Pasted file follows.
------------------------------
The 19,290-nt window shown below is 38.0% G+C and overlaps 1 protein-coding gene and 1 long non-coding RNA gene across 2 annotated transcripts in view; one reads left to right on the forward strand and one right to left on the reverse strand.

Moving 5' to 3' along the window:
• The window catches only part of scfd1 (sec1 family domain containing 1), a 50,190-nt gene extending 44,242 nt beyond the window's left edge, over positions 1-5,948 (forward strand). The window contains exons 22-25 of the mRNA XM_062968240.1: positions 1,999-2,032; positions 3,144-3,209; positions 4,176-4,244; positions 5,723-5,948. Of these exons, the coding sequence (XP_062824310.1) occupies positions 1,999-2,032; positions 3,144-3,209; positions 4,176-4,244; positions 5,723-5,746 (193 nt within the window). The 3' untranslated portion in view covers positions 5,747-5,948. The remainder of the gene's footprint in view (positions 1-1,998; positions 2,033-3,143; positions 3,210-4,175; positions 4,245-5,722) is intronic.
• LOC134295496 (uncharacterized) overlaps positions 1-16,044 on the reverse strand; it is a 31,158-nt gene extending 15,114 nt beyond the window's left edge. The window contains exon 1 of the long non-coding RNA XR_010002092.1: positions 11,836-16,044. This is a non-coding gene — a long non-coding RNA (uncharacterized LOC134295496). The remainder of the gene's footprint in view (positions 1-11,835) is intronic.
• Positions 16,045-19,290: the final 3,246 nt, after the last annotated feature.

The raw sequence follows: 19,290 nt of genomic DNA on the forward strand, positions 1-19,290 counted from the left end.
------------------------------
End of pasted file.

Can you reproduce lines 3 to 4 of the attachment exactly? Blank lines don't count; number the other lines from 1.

• The window catches only part of scfd1 (sec1 family domain containing 1), a 50,190-nt gene extending 44,242 nt beyond the window's left edge, over positions 1-5,948 (forward strand). The window contains exons 22-25 of the mRNA XM_062968240.1: positions 1,999-2,032; positions 3,144-3,209; positions 4,176-4,244; positions 5,723-5,948. Of these exons, the coding sequence (XP_062824310.1) occupies positions 1,999-2,032; positions 3,144-3,209; positions 4,176-4,244; positions 5,723-5,746 (193 nt within the window). The 3' untranslated portion in view covers positions 5,747-5,948. The remainder of the gene's footprint in view (positions 1-1,998; positions 2,033-3,143; positions 3,210-4,175; positions 4,245-5,722) is intronic.
• LOC134295496 (uncharacterized) overlaps positions 1-16,044 on the reverse strand; it is a 31,158-nt gene extending 15,114 nt beyond the window's left edge. The window contains exon 1 of the long non-coding RNA XR_010002092.1: positions 11,836-16,044. This is a non-coding gene — a long non-coding RNA (uncharacterized LOC134295496). The remainder of the gene's footprint in view (positions 1-11,835) is intronic.